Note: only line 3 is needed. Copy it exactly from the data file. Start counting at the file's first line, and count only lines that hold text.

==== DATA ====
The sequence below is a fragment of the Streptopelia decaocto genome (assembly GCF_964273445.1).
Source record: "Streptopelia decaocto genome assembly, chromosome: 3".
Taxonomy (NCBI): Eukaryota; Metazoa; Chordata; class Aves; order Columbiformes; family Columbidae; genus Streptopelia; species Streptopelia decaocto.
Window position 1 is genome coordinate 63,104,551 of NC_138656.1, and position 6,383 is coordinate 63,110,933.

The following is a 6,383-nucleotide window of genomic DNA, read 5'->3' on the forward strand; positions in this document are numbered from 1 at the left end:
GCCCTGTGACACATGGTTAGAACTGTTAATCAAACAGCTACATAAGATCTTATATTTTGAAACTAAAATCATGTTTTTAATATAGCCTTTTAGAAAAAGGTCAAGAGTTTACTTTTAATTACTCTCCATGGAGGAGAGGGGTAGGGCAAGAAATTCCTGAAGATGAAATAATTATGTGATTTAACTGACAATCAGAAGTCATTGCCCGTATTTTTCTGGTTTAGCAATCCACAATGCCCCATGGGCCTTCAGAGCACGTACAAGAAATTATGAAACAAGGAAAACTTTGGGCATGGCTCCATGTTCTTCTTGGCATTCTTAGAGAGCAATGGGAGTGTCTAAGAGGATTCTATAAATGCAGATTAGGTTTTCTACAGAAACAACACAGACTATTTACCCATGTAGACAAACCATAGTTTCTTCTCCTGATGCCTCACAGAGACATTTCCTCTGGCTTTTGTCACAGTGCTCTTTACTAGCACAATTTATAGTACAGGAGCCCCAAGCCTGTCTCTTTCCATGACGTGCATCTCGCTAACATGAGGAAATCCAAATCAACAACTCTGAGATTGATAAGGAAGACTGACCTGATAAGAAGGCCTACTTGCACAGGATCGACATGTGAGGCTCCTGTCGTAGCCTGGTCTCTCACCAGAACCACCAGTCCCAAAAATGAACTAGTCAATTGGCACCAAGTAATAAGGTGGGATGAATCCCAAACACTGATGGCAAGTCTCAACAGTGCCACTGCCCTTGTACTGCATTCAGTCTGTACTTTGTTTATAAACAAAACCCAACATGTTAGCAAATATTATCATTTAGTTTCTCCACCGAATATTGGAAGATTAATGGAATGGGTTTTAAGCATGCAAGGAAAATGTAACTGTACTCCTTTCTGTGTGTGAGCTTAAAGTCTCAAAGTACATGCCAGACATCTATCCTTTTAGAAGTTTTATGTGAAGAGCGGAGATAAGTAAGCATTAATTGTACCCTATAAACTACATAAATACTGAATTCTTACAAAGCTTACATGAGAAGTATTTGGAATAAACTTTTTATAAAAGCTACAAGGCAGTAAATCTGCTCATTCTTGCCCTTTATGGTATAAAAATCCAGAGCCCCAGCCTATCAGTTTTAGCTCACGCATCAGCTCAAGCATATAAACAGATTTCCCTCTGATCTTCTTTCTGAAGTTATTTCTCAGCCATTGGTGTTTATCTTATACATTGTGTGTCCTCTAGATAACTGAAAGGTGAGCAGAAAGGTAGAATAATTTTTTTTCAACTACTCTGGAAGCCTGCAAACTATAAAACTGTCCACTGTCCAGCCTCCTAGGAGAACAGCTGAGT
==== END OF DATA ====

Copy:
Taxonomy (NCBI): Eukaryota; Metazoa; Chordata; class Aves; order Columbiformes; family Columbidae; genus Streptopelia; species Streptopelia decaocto.